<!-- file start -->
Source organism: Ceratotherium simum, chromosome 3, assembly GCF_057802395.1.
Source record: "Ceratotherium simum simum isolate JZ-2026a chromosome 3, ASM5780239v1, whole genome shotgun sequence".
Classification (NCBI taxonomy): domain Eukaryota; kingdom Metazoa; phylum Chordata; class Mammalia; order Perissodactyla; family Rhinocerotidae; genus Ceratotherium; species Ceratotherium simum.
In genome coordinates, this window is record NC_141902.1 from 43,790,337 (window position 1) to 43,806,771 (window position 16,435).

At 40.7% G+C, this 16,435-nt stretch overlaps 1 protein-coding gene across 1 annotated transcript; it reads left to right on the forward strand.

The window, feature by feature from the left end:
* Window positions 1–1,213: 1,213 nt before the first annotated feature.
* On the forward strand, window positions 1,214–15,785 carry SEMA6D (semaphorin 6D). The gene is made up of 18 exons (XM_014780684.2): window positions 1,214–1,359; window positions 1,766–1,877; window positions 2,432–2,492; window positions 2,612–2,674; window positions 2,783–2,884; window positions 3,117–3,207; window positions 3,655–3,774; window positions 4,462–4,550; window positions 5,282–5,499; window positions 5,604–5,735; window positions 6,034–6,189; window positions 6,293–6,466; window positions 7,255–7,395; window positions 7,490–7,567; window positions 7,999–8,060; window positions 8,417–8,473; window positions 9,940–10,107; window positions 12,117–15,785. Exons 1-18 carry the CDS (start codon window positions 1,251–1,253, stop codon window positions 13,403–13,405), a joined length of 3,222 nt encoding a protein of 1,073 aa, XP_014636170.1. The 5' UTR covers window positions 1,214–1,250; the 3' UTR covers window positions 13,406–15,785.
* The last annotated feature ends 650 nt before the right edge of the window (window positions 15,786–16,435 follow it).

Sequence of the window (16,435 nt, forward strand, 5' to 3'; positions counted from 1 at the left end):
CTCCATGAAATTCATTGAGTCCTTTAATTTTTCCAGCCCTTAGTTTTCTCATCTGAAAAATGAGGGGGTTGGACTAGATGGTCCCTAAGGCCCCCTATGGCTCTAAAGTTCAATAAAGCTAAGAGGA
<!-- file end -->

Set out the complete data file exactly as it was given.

Source organism: Ceratotherium simum, chromosome 3, assembly GCF_057802395.1.
Source record: "Ceratotherium simum simum isolate JZ-2026a chromosome 3, ASM5780239v1, whole genome shotgun sequence".
Classification (NCBI taxonomy): domain Eukaryota; kingdom Metazoa; phylum Chordata; class Mammalia; order Perissodactyla; family Rhinocerotidae; genus Ceratotherium; species Ceratotherium simum.
In genome coordinates, this window is record NC_141902.1 from 43,790,337 (window position 1) to 43,806,771 (window position 16,435).

At 40.7% G+C, this 16,435-nt stretch overlaps 1 protein-coding gene across 1 annotated transcript; it reads left to right on the forward strand.

The window, feature by feature from the left end:
* Window positions 1–1,213: 1,213 nt before the first annotated feature.
* On the forward strand, window positions 1,214–15,785 carry SEMA6D (semaphorin 6D). The gene is made up of 18 exons (XM_014780684.2): window positions 1,214–1,359; window positions 1,766–1,877; window positions 2,432–2,492; window positions 2,612–2,674; window positions 2,783–2,884; window positions 3,117–3,207; window positions 3,655–3,774; window positions 4,462–4,550; window positions 5,282–5,499; window positions 5,604–5,735; window positions 6,034–6,189; window positions 6,293–6,466; window positions 7,255–7,395; window positions 7,490–7,567; window positions 7,999–8,060; window positions 8,417–8,473; window positions 9,940–10,107; window positions 12,117–15,785. Exons 1-18 carry the CDS (start codon window positions 1,251–1,253, stop codon window positions 13,403–13,405), a joined length of 3,222 nt encoding a protein of 1,073 aa, XP_014636170.1. The 5' UTR covers window positions 1,214–1,250; the 3' UTR covers window positions 13,406–15,785.
* The last annotated feature ends 650 nt before the right edge of the window (window positions 15,786–16,435 follow it).

Sequence of the window (16,435 nt, forward strand, 5' to 3'; positions counted from 1 at the left end):
CTCCATGAAATTCATTGAGTCCTTTAATTTTTCCAGCCCTTAGTTTTCTCATCTGAAAAATGAGGGGGTTGGACTAGATGGTCCCTAAGGCCCCCTATGGCTCTAAAGTTCAATAAAGCTAAGAGGA